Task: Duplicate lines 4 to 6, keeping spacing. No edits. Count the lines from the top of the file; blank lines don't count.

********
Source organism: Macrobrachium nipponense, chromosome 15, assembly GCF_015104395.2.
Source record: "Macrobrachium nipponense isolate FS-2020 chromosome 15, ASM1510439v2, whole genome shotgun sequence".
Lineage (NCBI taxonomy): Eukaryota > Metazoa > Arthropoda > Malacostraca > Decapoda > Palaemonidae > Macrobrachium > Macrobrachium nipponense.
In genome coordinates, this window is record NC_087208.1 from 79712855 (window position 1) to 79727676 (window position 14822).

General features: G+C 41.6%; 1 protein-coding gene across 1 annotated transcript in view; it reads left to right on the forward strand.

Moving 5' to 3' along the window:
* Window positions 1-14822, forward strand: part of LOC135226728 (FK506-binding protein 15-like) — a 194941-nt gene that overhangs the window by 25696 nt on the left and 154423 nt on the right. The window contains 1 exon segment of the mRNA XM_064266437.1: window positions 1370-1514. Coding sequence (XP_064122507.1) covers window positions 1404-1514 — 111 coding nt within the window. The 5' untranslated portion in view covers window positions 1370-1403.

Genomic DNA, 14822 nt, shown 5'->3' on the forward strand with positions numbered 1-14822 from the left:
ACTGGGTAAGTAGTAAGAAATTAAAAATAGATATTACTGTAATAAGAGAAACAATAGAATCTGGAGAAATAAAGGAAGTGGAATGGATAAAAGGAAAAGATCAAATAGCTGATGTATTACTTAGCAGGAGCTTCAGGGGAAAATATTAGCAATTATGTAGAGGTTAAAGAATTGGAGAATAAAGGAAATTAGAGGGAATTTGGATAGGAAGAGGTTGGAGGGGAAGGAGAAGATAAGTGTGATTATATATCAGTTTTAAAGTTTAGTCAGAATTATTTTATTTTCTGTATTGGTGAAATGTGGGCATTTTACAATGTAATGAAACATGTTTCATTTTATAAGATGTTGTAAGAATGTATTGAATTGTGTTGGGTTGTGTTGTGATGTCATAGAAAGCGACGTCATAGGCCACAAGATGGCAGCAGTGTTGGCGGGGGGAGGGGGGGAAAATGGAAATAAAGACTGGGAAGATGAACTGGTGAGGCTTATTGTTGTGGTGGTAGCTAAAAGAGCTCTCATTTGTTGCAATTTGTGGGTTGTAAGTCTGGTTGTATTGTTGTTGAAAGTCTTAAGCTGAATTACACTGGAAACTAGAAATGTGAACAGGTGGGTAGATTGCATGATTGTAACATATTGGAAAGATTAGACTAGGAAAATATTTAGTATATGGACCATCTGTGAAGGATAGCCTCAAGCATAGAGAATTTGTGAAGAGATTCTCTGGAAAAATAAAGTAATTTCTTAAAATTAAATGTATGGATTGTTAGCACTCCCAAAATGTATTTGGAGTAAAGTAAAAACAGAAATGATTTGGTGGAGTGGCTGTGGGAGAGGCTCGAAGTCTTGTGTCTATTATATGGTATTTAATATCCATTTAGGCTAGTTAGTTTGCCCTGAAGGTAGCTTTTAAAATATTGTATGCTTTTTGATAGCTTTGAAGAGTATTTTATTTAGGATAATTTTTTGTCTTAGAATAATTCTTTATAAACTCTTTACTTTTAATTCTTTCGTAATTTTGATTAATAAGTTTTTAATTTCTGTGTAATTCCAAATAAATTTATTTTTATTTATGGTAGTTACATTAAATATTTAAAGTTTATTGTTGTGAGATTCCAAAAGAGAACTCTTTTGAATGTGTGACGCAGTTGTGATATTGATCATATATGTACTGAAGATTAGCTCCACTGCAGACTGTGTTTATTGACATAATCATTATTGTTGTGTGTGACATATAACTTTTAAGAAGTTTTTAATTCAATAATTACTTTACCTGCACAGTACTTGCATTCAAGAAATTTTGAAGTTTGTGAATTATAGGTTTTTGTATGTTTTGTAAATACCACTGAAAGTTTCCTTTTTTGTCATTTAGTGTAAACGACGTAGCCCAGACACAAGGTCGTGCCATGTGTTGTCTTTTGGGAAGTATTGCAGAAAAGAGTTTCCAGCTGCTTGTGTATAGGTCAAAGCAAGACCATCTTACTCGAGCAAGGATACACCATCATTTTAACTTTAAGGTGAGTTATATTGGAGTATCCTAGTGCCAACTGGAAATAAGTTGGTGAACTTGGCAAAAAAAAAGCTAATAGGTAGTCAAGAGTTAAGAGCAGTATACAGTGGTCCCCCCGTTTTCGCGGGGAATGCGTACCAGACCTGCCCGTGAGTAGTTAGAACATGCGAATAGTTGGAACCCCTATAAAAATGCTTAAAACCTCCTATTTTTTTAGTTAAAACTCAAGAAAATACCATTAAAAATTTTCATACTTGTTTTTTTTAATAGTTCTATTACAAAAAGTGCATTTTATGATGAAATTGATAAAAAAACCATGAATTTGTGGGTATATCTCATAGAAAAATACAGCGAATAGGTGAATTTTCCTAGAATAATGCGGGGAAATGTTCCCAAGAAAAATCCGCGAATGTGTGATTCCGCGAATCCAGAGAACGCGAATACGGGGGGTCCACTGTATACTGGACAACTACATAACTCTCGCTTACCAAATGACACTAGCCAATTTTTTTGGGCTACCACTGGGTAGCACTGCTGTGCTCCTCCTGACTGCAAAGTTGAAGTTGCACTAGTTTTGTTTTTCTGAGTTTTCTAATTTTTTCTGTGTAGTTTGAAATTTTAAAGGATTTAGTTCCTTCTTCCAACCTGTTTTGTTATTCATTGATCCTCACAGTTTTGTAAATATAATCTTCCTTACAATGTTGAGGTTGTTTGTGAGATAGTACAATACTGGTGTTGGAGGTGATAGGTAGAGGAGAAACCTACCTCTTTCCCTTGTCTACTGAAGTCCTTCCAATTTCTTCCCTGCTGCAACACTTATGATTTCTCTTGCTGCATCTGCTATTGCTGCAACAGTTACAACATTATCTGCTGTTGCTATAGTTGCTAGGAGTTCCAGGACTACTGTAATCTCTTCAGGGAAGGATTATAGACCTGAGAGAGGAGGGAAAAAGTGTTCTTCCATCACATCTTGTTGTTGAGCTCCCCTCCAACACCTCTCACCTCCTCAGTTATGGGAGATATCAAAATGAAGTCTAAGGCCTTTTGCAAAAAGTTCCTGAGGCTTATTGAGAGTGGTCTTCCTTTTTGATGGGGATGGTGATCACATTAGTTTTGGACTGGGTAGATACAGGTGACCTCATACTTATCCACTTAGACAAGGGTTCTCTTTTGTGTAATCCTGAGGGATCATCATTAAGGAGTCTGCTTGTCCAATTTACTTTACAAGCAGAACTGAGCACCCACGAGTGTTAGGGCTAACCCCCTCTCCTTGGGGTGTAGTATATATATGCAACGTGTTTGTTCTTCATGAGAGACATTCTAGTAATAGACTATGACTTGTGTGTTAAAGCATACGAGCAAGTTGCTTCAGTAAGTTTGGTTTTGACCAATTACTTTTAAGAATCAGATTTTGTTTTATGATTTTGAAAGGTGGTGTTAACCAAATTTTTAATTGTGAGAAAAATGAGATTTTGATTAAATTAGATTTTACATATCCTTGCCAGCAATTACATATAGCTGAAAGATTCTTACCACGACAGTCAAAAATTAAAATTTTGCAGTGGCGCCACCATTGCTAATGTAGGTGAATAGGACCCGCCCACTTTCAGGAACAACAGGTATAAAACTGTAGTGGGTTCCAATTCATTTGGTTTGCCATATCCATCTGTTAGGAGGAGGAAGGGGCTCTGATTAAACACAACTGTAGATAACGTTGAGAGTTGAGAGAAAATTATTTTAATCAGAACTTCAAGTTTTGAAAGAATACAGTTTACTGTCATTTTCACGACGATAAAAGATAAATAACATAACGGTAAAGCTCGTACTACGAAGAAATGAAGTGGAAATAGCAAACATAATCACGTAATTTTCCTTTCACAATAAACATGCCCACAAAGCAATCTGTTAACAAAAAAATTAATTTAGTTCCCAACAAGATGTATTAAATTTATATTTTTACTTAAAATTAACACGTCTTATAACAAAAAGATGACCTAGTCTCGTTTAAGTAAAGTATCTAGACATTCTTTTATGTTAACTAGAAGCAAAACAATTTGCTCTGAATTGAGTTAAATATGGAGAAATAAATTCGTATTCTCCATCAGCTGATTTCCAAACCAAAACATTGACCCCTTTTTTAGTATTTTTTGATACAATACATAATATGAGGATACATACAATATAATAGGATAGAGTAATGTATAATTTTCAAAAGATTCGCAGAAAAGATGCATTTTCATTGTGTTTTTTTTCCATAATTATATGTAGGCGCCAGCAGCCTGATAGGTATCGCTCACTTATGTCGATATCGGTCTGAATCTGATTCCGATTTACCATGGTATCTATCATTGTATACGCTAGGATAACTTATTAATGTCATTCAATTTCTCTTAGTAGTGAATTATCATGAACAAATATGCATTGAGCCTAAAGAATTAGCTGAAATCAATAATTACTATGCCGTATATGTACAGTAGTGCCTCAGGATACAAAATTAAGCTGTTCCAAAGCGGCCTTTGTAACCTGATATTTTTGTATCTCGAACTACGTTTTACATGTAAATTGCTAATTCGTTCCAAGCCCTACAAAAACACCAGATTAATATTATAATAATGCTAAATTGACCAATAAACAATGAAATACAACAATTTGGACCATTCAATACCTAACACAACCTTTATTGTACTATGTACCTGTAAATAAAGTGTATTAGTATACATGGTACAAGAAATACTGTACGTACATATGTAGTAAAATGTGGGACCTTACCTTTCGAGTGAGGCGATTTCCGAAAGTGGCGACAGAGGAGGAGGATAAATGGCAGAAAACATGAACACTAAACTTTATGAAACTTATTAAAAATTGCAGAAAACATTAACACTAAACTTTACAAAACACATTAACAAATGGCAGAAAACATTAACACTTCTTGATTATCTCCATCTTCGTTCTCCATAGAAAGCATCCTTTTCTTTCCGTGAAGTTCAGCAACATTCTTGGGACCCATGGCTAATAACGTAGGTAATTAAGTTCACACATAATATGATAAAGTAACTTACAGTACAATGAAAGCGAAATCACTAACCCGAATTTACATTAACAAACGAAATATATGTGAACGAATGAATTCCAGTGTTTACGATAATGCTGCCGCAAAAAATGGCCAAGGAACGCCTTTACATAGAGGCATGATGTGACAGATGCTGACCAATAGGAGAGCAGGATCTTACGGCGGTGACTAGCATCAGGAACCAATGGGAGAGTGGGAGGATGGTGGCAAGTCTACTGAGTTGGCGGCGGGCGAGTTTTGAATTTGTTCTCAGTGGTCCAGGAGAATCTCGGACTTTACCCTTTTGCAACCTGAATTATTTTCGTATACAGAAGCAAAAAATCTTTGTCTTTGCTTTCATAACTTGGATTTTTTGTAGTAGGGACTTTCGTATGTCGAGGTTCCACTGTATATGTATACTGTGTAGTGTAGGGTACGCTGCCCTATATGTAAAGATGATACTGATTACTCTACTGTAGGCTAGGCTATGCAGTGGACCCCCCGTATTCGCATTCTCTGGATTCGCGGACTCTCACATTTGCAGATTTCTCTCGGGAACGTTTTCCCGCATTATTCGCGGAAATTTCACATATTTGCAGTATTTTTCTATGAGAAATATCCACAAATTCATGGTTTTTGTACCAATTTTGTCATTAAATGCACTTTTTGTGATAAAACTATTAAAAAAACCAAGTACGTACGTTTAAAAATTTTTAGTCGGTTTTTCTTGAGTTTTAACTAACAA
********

In genome coordinates, this window is record NC_087208.1 from 79712855 (window position 1) to 79727676 (window position 14822).

General features: G+C 41.6%; 1 protein-coding gene across 1 annotated transcript in view; it reads left to right on the forward strand.

Moving 5' to 3' along the window: